System.out.println("Before Sorting");
		dispListContent(arrEmpList);

		System.out.println("Sorting based on Emp Name");
		Collections.sort(arrEmpList, new EmpNameComparator());
		dispListContent(arrEmpList);

		System.out.println("Sorting based on Emp Age");
		Collections.sort(arrEmpList, new EmpAgeComparator());
		dispListContent(arrEmpList);

		System.out.println("Sorting based on EmpId and Name");
		Collections.sort(arrEmpList, new EmpIdNameComparator());
		dispListContent(arrEmpList);
	}

	public static void dispListContent(List<Employee> parrEmployeeLst) {
		System.out.println(" ");

		System.out.println("EmpId" + " " + "EmpName" + "     " + "Age");
		System.out.println("---------------------------");
		for (Employee object : parrEmployeeLst) {
			System.out.print(object.getEmpId() + "   ");
			System.out.print(object.getEmpName() + "     ");
			System.out.println(object.getAge() + " ");
		}
	}
}

EmpNameComparator.java

public class EmpNameComparator implements Comparator<Employee>{

	@Override
	public int compare(Employee o1, Employee o2) {
		String a = o1.getEmpName();
		String b = o2.getEmpName();
		
		//Strings Natural Order Comparable Method
		int compare = a.compareTo(b);
		
		if (compare > 0){
		    return 1;
		}
		else if (compare < 0) {
			return -1;
		}
		else {
			return 0;
		}
	}
}

EmpAgeComparator.java

public class EmpAgeComparator  implements Comparator<Employee> {
	
	@Override
	public int compare(Employee o1, Employee o2) {
		Integer a = o1.getAge();
		Integer b = o2.getAge();
		
		if (a > b){
		    return 1;
		}
		else if (a < b) {
			return -1;
		}
		else {
			return 0;
		}
	}
}

EmpIdNameComparator.java

public class EmpIdNameComparator  implements Comparator<Employee>{
	
	@Override
	public int compare(Employee o1, Employee o2) {
		String a = o1.getEmpName();
		String b = o2.getEmpName();
		
		
		int i = Integer.compare(o1.getEmpId(), o2.getEmpId());
		if (i != 0) return i;

	    return a.compareTo(b);
	}
	
}

Output

Before Sorting
 
EmpId EmpName     Age
---------------------------
101   Ahmed      31 
127   Mahesh     24 
109   Viparna    85 
101   Abdul      26 
104   Muthu      23 
115   Monalisa   25 

Sorting based on Emp Name
 
EmpId EmpName     Age
---------------------------
101   Abdul      26 
101   Ahmed      31 
127   Mahesh     24 
115   Monalisa   25 
104   Muthu      23 
109   Viparna    85 

Sorting based on Emp Age
 
EmpId EmpName     Age
---------------------------
104   Muthu       23 
127   Mahesh      24 
115   Monalisa    25 
101   Abdul       26 
101   Ahmed       31 
109   Viparna     85 

Sorting based on EmpId and Name
 
EmpId EmpName     Age
---------------------------
101   Abdul       26 
101   Ahmed       31 
104   Muthu       23 
109   Viparna     85 
115   Monalisa    25 
127   Mahesh      24 


comparable for natural order, (natural order definition is obviously open to interpretation), and write a comparator for other sorting or comparison needs.

If there is a natural or default way of sorting Object already exist during development of Class than use Comparable. This is intuitive and you given the class name people should be able to guess it correctly like Strings are sorted chronically, Employee can be sorted by there Id etc. On the other hand if an Object can be sorted on multiple ways and client is specifying on which parameter sorting should take place than use Comparator interface. for example Employee can again be sorted on name, salary or department and clients needs an API to do that. Comparator implementation can sort out this problem.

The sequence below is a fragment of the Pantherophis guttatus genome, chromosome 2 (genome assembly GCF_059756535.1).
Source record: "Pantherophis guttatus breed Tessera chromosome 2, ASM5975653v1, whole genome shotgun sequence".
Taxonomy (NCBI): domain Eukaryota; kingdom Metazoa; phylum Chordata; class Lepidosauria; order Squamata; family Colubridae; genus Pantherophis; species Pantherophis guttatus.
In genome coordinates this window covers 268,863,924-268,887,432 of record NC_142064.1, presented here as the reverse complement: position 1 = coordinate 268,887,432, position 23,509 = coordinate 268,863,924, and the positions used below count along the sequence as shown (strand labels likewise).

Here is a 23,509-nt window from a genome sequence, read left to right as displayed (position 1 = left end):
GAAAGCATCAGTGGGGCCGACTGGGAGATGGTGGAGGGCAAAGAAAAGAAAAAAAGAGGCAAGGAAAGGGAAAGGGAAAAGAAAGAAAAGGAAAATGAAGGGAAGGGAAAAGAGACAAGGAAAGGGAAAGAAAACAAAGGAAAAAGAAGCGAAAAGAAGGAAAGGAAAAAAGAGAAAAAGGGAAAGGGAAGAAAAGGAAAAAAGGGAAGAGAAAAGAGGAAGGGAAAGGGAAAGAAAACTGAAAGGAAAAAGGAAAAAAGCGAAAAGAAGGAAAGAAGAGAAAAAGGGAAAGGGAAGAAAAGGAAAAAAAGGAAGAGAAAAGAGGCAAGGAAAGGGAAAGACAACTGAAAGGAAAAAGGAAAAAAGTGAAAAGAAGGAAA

public static void main(String[] args) 
{
   String Test = "ABCAAABCD";
   String dummy = ""; 
		
   String[] arrTest = Test.split("");
		
   List<String> seenChars = new ArrayList<String>();
   List<String> subStrings = new ArrayList<String>();
		
   int j = 0;
		
   for (int i = 1; i < arrTest.length; i++) 
   {
      if(seenChars.contains(arrTest[i]))
      {
	 subStrings.add(dummy);
	 dummy = "";
	 seenChars.clear();
      }
			
      seenChars.add(arrTest[i]);
      dummy += arrTest[i];
			
       j = i + 1;
			
       if(j == arrTest.length)
	  subStrings.add(dummy);
   }
		
   int highestNo = 0;
   int lastHighest = 0;
   int currHighestNo = 0;
   int highestPOS = 0;
	
   for(int k = 0; k < subStrings.size() ; k++)
   {
	currHighestNo = subStrings.get(k).length();
		
	if(currHighestNo  > lastHighest)
	{
  	  highestNo = currHighestNo;
	  highestPOS = k;
	}		
	  lastHighest = currHighestNo;
	}
		
	System.out.println(subStrings.get(highestPOS));		
}

Method 2

public static void main(String args[]) 
{
	String Test = "ABCDEAAABCDA";
	String dummy = "";

	String[] arrTest = Test.split("");
	String longestSubString = "";

	List<String> seenChars  = new ArrayList<String>();
	List<String> subStrings = new ArrayList<String>();

	for (String strTest : arrTest) 
	{
		if (seenChars.contains(strTest)) 
		{
			if (dummy.length() > longestSubString.length())
				longestSubString = dummy;

			subStrings.add(dummy);
			dummy = "";
			seenChars.clear();
		}
		
		seenChars.add(strTest);
		dummy += strTest;
	}
	
	if (dummy.length() > longestSubString.length())
	{
		longestSubString = dummy;		
		subStrings.add(dummy);	
	}
	 
	System.out.println("Longest subString is: " + "'" + longestSubString + "'" + " and length is: "
			+ longestSubString.length());
}

Input

MUGIL XXX

Output

MXUXGXIL
public class Array1 
{